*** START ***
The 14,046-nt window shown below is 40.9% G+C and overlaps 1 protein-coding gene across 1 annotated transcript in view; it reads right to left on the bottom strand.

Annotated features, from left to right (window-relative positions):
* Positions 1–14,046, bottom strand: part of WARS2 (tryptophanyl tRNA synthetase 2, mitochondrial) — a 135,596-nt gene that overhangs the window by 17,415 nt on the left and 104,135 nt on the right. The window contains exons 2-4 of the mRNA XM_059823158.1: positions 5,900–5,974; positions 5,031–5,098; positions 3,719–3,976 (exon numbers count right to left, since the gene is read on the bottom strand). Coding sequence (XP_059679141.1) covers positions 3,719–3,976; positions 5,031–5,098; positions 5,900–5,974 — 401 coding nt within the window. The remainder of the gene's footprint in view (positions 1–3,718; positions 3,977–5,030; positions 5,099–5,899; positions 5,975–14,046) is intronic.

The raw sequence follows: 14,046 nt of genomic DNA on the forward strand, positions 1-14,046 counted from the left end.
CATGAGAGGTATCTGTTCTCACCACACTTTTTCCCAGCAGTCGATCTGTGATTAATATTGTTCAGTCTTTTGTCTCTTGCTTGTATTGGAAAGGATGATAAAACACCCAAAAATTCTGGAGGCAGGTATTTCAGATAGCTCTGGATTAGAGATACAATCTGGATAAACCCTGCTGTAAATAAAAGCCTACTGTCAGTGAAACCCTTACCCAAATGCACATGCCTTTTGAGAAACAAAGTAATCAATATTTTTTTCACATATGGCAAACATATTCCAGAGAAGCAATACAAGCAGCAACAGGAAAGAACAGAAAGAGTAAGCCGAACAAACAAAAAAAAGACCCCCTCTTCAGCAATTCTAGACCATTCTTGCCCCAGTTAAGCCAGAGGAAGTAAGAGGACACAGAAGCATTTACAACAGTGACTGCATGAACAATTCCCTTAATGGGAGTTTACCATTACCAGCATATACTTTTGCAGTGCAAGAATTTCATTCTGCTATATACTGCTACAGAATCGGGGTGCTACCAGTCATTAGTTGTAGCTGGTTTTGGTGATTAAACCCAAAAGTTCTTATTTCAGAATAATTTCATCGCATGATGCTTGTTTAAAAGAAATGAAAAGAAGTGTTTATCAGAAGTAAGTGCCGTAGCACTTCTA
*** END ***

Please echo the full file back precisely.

The 14,046-nt window shown below is 40.9% G+C and overlaps 1 protein-coding gene across 1 annotated transcript in view; it reads right to left on the bottom strand.

Annotated features, from left to right (window-relative positions):
* Positions 1–14,046, bottom strand: part of WARS2 (tryptophanyl tRNA synthetase 2, mitochondrial) — a 135,596-nt gene that overhangs the window by 17,415 nt on the left and 104,135 nt on the right. The window contains exons 2-4 of the mRNA XM_059823158.1: positions 5,900–5,974; positions 5,031–5,098; positions 3,719–3,976 (exon numbers count right to left, since the gene is read on the bottom strand). Coding sequence (XP_059679141.1) covers positions 3,719–3,976; positions 5,031–5,098; positions 5,900–5,974 — 401 coding nt within the window. The remainder of the gene's footprint in view (positions 1–3,718; positions 3,977–5,030; positions 5,099–5,899; positions 5,975–14,046) is intronic.

The raw sequence follows: 14,046 nt of genomic DNA on the forward strand, positions 1-14,046 counted from the left end.
CATGAGAGGTATCTGTTCTCACCACACTTTTTCCCAGCAGTCGATCTGTGATTAATATTGTTCAGTCTTTTGTCTCTTGCTTGTATTGGAAAGGATGATAAAACACCCAAAAATTCTGGAGGCAGGTATTTCAGATAGCTCTGGATTAGAGATACAATCTGGATAAACCCTGCTGTAAATAAAAGCCTACTGTCAGTGAAACCCTTACCCAAATGCACATGCCTTTTGAGAAACAAAGTAATCAATATTTTTTTCACATATGGCAAACATATTCCAGAGAAGCAATACAAGCAGCAACAGGAAAGAACAGAAAGAGTAAGCCGAACAAACAAAAAAAAGACCCCCTCTTCAGCAATTCTAGACCATTCTTGCCCCAGTTAAGCCAGAGGAAGTAAGAGGACACAGAAGCATTTACAACAGTGACTGCATGAACAATTCCCTTAATGGGAGTTTACCATTACCAGCATATACTTTTGCAGTGCAAGAATTTCATTCTGCTATATACTGCTACAGAATCGGGGTGCTACCAGTCATTAGTTGTAGCTGGTTTTGGTGATTAAACCCAAAAGTTCTTATTTCAGAATAATTTCATCGCATGATGCTTGTTTAAAAGAAATGAAAAGAAGTGTTTATCAGAAGTAAGTGCCGTAGCACTTCTA